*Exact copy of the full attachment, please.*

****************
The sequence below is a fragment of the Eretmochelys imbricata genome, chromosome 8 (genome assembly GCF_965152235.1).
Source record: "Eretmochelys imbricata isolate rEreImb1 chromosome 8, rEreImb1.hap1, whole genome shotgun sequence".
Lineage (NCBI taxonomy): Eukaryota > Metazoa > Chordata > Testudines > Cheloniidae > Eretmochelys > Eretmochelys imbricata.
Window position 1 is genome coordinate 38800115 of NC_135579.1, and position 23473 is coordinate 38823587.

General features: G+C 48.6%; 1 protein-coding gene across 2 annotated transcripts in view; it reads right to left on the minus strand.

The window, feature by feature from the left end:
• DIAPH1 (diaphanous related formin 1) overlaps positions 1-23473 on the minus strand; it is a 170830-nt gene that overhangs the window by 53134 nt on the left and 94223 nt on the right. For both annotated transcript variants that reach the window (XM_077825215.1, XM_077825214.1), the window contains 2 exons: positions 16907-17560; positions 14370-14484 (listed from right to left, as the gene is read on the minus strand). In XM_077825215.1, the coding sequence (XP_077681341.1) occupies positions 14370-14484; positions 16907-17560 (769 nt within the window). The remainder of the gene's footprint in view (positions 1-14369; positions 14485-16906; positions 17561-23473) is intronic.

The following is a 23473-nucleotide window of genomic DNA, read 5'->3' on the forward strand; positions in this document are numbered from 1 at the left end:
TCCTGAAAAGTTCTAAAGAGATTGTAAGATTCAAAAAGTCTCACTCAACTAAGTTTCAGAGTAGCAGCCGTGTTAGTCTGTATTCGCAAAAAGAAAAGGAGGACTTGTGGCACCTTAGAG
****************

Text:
The sequence below is a fragment of the Eretmochelys imbricata genome, chromosome 8 (genome assembly GCF_965152235.1).
Source record: "Eretmochelys imbricata isolate rEreImb1 chromosome 8, rEreImb1.hap1, whole genome shotgun sequence".
Lineage (NCBI taxonomy): Eukaryota > Metazoa > Chordata > Testudines > Cheloniidae > Eretmochelys > Eretmochelys imbricata.
Window position 1 is genome coordinate 38800115 of NC_135579.1, and position 23473 is coordinate 38823587.

General features: G+C 48.6%; 1 protein-coding gene across 2 annotated transcripts in view; it reads right to left on the minus strand.

The window, feature by feature from the left end:
• DIAPH1 (diaphanous related formin 1) overlaps positions 1-23473 on the minus strand; it is a 170830-nt gene that overhangs the window by 53134 nt on the left and 94223 nt on the right. For both annotated transcript variants that reach the window (XM_077825215.1, XM_077825214.1), the window contains 2 exons: positions 16907-17560; positions 14370-14484 (listed from right to left, as the gene is read on the minus strand). In XM_077825215.1, the coding sequence (XP_077681341.1) occupies positions 14370-14484; positions 16907-17560 (769 nt within the window). The remainder of the gene's footprint in view (positions 1-14369; positions 14485-16906; positions 17561-23473) is intronic.

The following is a 23473-nucleotide window of genomic DNA, read 5'->3' on the forward strand; positions in this document are numbered from 1 at the left end:
TCCTGAAAAGTTCTAAAGAGATTGTAAGATTCAAAAAGTCTCACTCAACTAAGTTTCAGAGTAGCAGCCGTGTTAGTCTGTATTCGCAAAAAGAAAAGGAGGACTTGTGGCACCTTAGAG